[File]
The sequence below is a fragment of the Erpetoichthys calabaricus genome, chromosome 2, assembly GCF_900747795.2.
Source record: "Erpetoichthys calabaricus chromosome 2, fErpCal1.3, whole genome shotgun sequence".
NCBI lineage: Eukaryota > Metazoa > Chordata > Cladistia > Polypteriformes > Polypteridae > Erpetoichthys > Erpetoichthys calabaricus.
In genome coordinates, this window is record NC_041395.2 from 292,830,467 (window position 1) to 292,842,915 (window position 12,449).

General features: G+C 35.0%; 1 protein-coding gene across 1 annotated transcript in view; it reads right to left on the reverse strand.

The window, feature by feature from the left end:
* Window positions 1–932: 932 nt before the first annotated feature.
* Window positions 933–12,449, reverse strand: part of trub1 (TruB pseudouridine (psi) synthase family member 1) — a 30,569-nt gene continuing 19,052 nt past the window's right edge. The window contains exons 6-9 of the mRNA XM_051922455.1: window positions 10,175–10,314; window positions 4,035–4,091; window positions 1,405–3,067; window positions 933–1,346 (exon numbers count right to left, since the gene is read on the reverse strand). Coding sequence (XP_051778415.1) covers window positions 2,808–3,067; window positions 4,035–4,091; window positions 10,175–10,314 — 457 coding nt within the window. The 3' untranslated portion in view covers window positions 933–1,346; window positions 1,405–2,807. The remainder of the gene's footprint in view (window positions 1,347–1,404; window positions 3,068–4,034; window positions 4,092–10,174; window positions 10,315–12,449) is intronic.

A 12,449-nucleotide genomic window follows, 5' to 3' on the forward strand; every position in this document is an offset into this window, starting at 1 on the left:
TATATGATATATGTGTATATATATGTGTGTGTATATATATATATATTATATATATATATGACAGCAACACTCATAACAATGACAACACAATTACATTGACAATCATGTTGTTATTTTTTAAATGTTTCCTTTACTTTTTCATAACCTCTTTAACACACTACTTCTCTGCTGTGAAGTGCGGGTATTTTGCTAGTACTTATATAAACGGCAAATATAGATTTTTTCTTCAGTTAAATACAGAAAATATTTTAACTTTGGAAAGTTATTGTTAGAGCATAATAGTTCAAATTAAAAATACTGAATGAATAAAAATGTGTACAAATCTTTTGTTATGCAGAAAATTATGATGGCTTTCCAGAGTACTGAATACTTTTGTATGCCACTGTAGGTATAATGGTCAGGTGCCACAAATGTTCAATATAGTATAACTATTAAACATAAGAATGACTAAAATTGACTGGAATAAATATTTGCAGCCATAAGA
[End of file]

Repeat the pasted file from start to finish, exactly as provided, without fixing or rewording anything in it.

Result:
The sequence below is a fragment of the Erpetoichthys calabaricus genome, chromosome 2, assembly GCF_900747795.2.
Source record: "Erpetoichthys calabaricus chromosome 2, fErpCal1.3, whole genome shotgun sequence".
NCBI lineage: Eukaryota > Metazoa > Chordata > Cladistia > Polypteriformes > Polypteridae > Erpetoichthys > Erpetoichthys calabaricus.
In genome coordinates, this window is record NC_041395.2 from 292,830,467 (window position 1) to 292,842,915 (window position 12,449).

General features: G+C 35.0%; 1 protein-coding gene across 1 annotated transcript in view; it reads right to left on the reverse strand.

The window, feature by feature from the left end:
* Window positions 1–932: 932 nt before the first annotated feature.
* Window positions 933–12,449, reverse strand: part of trub1 (TruB pseudouridine (psi) synthase family member 1) — a 30,569-nt gene continuing 19,052 nt past the window's right edge. The window contains exons 6-9 of the mRNA XM_051922455.1: window positions 10,175–10,314; window positions 4,035–4,091; window positions 1,405–3,067; window positions 933–1,346 (exon numbers count right to left, since the gene is read on the reverse strand). Coding sequence (XP_051778415.1) covers window positions 2,808–3,067; window positions 4,035–4,091; window positions 10,175–10,314 — 457 coding nt within the window. The 3' untranslated portion in view covers window positions 933–1,346; window positions 1,405–2,807. The remainder of the gene's footprint in view (window positions 1,347–1,404; window positions 3,068–4,034; window positions 4,092–10,174; window positions 10,315–12,449) is intronic.

A 12,449-nucleotide genomic window follows, 5' to 3' on the forward strand; every position in this document is an offset into this window, starting at 1 on the left:
TATATGATATATGTGTATATATATGTGTGTGTATATATATATATATTATATATATATATGACAGCAACACTCATAACAATGACAACACAATTACATTGACAATCATGTTGTTATTTTTTAAATGTTTCCTTTACTTTTTCATAACCTCTTTAACACACTACTTCTCTGCTGTGAAGTGCGGGTATTTTGCTAGTACTTATATAAACGGCAAATATAGATTTTTTCTTCAGTTAAATACAGAAAATATTTTAACTTTGGAAAGTTATTGTTAGAGCATAATAGTTCAAATTAAAAATACTGAATGAATAAAAATGTGTACAAATCTTTTGTTATGCAGAAAATTATGATGGCTTTCCAGAGTACTGAATACTTTTGTATGCCACTGTAGGTATAATGGTCAGGTGCCACAAATGTTCAATATAGTATAACTATTAAACATAAGAATGACTAAAATTGACTGGAATAAATATTTGCAGCCATAAGA